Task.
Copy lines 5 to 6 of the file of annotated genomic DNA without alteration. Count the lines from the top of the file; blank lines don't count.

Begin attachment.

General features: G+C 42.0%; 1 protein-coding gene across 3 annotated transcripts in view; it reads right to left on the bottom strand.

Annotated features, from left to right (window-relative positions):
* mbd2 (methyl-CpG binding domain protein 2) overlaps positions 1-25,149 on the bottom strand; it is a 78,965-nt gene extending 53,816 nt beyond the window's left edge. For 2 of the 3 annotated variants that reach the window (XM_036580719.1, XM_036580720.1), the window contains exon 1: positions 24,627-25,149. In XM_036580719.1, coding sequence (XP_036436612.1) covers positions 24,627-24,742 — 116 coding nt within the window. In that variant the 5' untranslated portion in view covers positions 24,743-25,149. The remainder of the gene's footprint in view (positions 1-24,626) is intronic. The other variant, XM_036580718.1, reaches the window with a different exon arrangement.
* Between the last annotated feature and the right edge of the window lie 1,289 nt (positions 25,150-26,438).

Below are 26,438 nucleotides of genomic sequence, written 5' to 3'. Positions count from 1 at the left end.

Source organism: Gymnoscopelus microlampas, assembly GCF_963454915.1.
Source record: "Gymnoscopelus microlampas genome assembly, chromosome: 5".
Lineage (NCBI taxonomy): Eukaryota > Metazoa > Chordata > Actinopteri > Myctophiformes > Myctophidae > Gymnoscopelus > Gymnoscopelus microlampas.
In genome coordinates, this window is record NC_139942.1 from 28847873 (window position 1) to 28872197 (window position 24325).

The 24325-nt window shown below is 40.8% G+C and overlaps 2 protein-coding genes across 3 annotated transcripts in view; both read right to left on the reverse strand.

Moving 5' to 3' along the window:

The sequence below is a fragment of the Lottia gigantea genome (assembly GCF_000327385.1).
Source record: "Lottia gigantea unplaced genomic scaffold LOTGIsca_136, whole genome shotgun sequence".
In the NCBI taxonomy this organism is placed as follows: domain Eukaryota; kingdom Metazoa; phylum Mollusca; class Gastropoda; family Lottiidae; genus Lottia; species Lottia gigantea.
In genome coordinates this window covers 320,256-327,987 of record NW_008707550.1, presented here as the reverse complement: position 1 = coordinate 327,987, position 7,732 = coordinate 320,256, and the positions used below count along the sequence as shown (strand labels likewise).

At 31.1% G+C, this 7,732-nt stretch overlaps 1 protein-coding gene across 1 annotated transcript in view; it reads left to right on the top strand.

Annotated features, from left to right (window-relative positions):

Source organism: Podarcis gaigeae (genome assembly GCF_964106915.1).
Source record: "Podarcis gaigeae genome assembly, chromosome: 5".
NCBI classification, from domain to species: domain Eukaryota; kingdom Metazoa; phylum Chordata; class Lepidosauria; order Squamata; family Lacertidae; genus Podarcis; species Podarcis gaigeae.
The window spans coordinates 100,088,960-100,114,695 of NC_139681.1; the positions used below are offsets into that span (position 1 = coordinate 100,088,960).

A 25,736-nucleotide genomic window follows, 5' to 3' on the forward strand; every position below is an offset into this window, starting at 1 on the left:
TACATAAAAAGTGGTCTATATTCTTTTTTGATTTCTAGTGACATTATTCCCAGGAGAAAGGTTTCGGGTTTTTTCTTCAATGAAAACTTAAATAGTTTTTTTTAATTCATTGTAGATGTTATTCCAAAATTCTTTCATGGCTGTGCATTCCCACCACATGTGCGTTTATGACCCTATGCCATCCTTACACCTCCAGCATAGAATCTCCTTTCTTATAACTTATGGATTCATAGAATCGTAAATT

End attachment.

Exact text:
Below are 26,438 nucleotides of genomic sequence, written 5' to 3'. Positions count from 1 at the left end.

Source organism: Gymnoscopelus microlampas, assembly GCF_963454915.1.